It is interesting to look at the stable isotopes detected on Richard’s teeth. They showed that his earliest childhood was spent in a geographic  area of England that would correspond with Fotheringhay; then the isotopes appear to indicate he spent some time in a wetter environment more consistent with western Britain. We know he was with his family at Ludlow at the time of the Battle of Ludford Bridge and the subsequent sacking of the town. Could he have spent some time prior to that at Usk? Was Duchess Cecily in residence there for a while with her younger children?  I somehow doubt  the Duke would have  his wife and children ride all the way from Fotheringhay to Ludlow with hostilities about to break out in the area, so it only makes sense to assume they were already dwelling somewhere in the region.  Perhaps they were at Usk and the Duke ordered them to Ludlow, which had a larger, stronger, more  defensible castle. The distance between Usk and Ludlow is around 50 miles, a much shorter distance than  that between  Fotheringhay  and Ludlow. That latter route would also have taken in more of the Lancastrian dominated areas in the Midlands. Certainly, the possibility is there and many legends are not just pulled from thin air.

Vintage article on the castle:

USK CASTLE FROM VICTORIAN HISTORY BOOK

 

USK CASTLE:

 

 

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8 thoughts on “THE STRANGE LEGEND OF USK CASTLE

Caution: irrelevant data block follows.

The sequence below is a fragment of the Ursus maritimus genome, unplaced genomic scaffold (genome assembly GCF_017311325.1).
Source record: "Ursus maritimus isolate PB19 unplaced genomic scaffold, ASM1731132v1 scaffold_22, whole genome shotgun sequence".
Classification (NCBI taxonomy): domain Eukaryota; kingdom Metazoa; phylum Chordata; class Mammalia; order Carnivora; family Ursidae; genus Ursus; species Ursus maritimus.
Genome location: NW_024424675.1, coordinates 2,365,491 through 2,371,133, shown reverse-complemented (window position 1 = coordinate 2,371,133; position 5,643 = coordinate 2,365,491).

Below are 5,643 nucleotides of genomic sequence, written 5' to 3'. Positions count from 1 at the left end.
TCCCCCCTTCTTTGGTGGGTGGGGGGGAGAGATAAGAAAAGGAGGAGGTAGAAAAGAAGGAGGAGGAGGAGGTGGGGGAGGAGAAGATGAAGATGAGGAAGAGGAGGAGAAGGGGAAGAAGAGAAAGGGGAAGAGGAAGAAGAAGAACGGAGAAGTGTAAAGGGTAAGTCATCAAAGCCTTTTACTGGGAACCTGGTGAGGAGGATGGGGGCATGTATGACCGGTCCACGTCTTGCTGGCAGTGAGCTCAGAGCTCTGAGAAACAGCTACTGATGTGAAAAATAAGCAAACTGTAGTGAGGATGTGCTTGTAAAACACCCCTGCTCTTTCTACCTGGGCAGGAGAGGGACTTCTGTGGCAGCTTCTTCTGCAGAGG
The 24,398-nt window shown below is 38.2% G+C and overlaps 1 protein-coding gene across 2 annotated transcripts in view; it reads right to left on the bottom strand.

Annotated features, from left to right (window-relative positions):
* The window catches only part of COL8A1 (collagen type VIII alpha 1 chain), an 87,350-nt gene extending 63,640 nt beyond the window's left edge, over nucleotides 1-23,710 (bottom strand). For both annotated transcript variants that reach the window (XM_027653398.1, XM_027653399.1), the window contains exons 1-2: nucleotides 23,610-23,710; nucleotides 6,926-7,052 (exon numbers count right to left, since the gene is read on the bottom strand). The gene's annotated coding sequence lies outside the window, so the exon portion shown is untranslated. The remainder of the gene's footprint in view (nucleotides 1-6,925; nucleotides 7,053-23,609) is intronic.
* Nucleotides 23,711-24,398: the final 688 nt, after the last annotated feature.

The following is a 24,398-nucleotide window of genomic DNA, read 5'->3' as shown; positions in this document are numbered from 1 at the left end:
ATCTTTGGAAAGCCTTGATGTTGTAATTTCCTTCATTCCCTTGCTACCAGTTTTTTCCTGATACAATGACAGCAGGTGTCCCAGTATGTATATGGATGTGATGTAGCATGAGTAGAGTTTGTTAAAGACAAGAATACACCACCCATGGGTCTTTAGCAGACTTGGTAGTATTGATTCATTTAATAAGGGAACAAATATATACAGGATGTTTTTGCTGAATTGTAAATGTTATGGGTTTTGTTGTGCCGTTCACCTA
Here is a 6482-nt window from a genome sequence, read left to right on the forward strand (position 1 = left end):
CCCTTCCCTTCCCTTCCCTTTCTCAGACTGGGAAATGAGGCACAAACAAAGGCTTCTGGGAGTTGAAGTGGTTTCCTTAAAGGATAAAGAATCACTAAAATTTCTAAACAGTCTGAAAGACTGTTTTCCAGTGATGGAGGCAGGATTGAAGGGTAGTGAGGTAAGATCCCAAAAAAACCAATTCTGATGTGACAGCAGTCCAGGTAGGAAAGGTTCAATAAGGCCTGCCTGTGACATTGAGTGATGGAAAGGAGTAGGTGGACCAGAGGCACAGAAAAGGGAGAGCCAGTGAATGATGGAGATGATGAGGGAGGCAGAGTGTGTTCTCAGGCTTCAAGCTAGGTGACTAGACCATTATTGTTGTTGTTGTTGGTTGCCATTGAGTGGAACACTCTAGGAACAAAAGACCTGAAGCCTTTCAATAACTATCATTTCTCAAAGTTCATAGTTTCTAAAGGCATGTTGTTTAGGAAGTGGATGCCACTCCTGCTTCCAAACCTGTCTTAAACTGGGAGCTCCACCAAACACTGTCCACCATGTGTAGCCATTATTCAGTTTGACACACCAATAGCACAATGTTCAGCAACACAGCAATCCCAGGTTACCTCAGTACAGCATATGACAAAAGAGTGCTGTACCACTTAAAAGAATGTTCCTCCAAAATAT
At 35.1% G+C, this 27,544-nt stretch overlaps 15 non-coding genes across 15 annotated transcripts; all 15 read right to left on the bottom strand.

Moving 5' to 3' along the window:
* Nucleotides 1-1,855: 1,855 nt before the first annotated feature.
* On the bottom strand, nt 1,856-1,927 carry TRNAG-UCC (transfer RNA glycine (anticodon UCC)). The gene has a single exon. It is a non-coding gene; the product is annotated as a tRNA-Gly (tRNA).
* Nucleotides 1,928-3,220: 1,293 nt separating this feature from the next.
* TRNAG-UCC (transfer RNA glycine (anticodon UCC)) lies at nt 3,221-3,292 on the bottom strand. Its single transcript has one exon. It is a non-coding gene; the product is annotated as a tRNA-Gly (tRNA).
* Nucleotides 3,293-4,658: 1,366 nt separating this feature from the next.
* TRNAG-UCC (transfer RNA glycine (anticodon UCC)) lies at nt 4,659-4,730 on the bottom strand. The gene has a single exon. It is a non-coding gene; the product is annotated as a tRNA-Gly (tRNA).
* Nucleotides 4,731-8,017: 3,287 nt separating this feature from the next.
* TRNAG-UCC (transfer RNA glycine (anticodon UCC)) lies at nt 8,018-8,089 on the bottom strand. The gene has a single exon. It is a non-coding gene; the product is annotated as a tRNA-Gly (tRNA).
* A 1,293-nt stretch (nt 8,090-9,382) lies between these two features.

1. viscountessw on said:

    A very interesting article, hoodedman1. I enjoyed it very much, but the link to MORTIMER ROYAL CONNECTIONS is no longer valid. Do you know if it’s available anywhere other than Cotswold Life?

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  2. Fred Heighton on said:

    It is very unlikely that Usk Castle is on a hill fort. The local hill fort is some miles north of Usk. Gilbert de Clare was not Earl of Hereford, but Earl of Gloucester at the time of Bannockburn. Humphrey de Bohun was Earl of Hereford. The two were rivals.

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    • Fred Heighton on said:

      Gilbert de Clare was also Earl of HerTford, which may be where the confusion has arisen from.

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    • hoodedman1 on said:

      Yes, I meant Hertford, which he also was, and stupidly omitted Gloucester. The hillfort IS only a tale; without excavation it is hard to say. Certainly many castles were built on them, such as Sarum, Almondbury, Thetford, Edinburgh, Tomen-y-Mur and others (a lot in Wales.)

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      • Fred Heighton on said:

        Yes, it’s true that other castles were built on hill forts. I used to live very near Usk, and have walked around it many times. The local hill fort is 2 miles north of the town. You used to be able to find iron age pottery there, just lying on the surface. I think it’s unlikely that another hill fort would have been built so close to it. It’s more likely that the town grew up from the Roman fort of Burrium, which was typically built near the river, rather than on high ground. I participated in archeological digs on the fort during the 1960s.

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  3. Gary on said:

    Gilbert de Clare, earl of Hereford (son of Joan of Acre, daughter of Edward I), who was slain at Bannockburn in 1314.

    The de Bohun family were the earls of Hereford. Gilbert de Clare was the 8th earl of Hertford but is generally referred to as earl of Gloucester. (He was the seventh and last of his family).

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    • hoodedman1 on said:

      Oops, I meant Hertford; thanks for pointing it out. Gilbert was ward of Humphrey de Bohun, earl of Hereford.